Let there BE labels on genetically modified food

July 2018
'Genetically engineered food' has never sounded like something anyone would rush to eat, and frankly "If you put a label on (it) you might as well put a skull-and-crossbones on it" (Asgrow Seed Company President 1994).
So, how do you sell genetically engineered food to the public?

The British government tried to get round the problem by down-playing the artificial DNA bit and re-branding genetically engineered as 'genetically modified' [1]. Then it tried to 'educate' us with the 2003 'GM Nation' debate [2], and na├»vely by trying to generate scientific proof of how safe and great biotech crops were. However, the name change didn't change anything else, the more we're educated about GM the more we distrust it, and the scientific 'proof' fell flat (see below). 

Early scientific 'proof' that GM was safe for people and good for the environment

  • Dr. Arpad Pusztai in Aberdeen was commissioned to develop tests to prove GM foods were safe. By 1998, his preliminary tests on gut reactions to a GM insecticide-generating potato in a standard rat model had found inexplicable adverse reactions. Pusztai's laboratory was immediately closed down before he could do or say anything to further damage the biotech baby. Tellingly, no one rushed to repeat his experiment. 
  • The UK 'Farm-Scale Evaluations' of herbicide-resistant crops reported in 2003 were carried out to "understand" the environmental effects. There was an underlying assumption that the GM/herbicide regime would prove broadly beneficial. Predictably, the picture which emerged was too complex to demonstrate anything. 

When the level of GM concern in Europe became too clear to ignore, we were given mandatory GM labels.

European GM labels take the form of a tiny printed statement appended to the end of the contents/ingredients list. Front-of -pack logos have been avoided. Nevertheless, the almost invisible labels have acted like a skull-and-crossbones: very little GM food has made its way into European markets.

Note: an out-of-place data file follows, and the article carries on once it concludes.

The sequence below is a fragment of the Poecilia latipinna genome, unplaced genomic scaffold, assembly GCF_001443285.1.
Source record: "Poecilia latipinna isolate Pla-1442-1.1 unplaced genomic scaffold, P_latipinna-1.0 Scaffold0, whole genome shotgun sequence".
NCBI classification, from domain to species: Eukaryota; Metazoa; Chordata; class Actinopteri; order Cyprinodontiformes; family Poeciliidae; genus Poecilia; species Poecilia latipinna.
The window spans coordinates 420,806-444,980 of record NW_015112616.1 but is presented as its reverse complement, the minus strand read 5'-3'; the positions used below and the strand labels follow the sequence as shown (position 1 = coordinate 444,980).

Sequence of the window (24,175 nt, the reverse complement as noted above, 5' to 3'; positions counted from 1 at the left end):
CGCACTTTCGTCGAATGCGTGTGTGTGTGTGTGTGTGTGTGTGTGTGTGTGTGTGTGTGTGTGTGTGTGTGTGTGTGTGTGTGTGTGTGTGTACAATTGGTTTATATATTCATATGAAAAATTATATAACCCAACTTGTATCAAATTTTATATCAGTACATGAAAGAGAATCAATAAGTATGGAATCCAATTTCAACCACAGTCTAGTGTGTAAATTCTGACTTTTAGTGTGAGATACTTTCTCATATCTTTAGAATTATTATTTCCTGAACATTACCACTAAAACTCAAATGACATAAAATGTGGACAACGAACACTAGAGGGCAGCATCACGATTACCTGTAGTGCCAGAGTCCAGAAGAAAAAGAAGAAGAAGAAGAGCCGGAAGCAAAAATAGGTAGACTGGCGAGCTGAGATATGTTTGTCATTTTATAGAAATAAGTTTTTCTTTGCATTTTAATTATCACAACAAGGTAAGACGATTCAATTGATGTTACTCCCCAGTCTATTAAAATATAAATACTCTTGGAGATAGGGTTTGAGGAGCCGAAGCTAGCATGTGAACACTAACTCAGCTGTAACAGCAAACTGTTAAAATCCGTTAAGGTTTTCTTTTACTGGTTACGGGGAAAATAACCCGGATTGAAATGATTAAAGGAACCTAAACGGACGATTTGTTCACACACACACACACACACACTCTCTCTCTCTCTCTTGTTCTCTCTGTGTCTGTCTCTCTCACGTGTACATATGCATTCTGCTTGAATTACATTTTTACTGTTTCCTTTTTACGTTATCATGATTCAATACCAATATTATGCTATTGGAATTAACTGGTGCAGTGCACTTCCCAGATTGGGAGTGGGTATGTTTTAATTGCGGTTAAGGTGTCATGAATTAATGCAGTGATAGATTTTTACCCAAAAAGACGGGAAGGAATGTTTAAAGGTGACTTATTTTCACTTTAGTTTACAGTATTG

America got round the expected consumer resistance problem by keeping GM incognito, and inventing a need to protect a frightened and confused public as the reason [3].

However, maintaining this subterfuge the US has been expensive: in one three-month period in 2014 the biotech industry spent $9 million keeping the skull-and-crossbones at bay. With the current rising public awareness of food quality in the US, the situation is clearly not sustainable.

Finally giving in to reality, the US Department of Agriculture (USDA) was told to get busy with proposals for some sort of labelling of genetically engineered foods. Options put forward include an industry-friendly consumer-unfriendly barcode to be scanned by a smart-phone or text-in service. Unexpectedly, besides this GM 'label' which is even less readable than the tiny print in Europe, another option on the table is to use a logo.

How, you might well ask, is the USDA planning to use a logo on genetically engineered food without generating the skull-and-crossbones effect?

Well, first of all re-brand it. Get rid of 'genetically engineered' or 'GE' (scary), and ditch 'genetically modified' or 'GM' (meaninglessly vague [4]). In fact, dispense with the 'genetic' bit altogether (it has unfoodlike, laboratory connotations), and replace it with a natural, living sort of a sound. Then colour it green and attach it to a cross between a smiley-face and a sunshiney flower, and thus 'bioengineered food' a.k.a. 'be' or 'BE' is born.

Since 'bio' is widely used across Europe to identify foods produced to strict organic standards, 'Moms Across America' has pointed out that the symbol is sneakily co-opting the Bio-Dynamic and Organic industries.


BE afraid, BE very afraid ... (sorry we couldn't resist).

'Bioengineered' is even more meaninglessly undefinable than 'genetically modified '. Only time will tell if US food companies will actually opt to put a green smiley skull-and-crossbones on their product, but if you have friends or relatives in the US, best warn them what to look out for.

Also, check out GM Freeze campaign 'Don't Hide What's Inside' at


[1] GENETICALLY EDITED - October 2014
[2] THE POWER OF LABELLING - August 2013

  • Health, harmony and new tricks for keeping consumers in the dark, Thin Ice, Issue 48, June 2018 
  • David A. Andow, UK farm-s.cale evaluations of transgenic herbicide-tolerant crops, Nature Biotechnology 21 
  • We briefly narrate the course of the GM Nation? The public debate in June and July 2003, http://webarchive. 
  • Davod Cronenberg's movie, The Fly, 1986
Photo: Creative Commons

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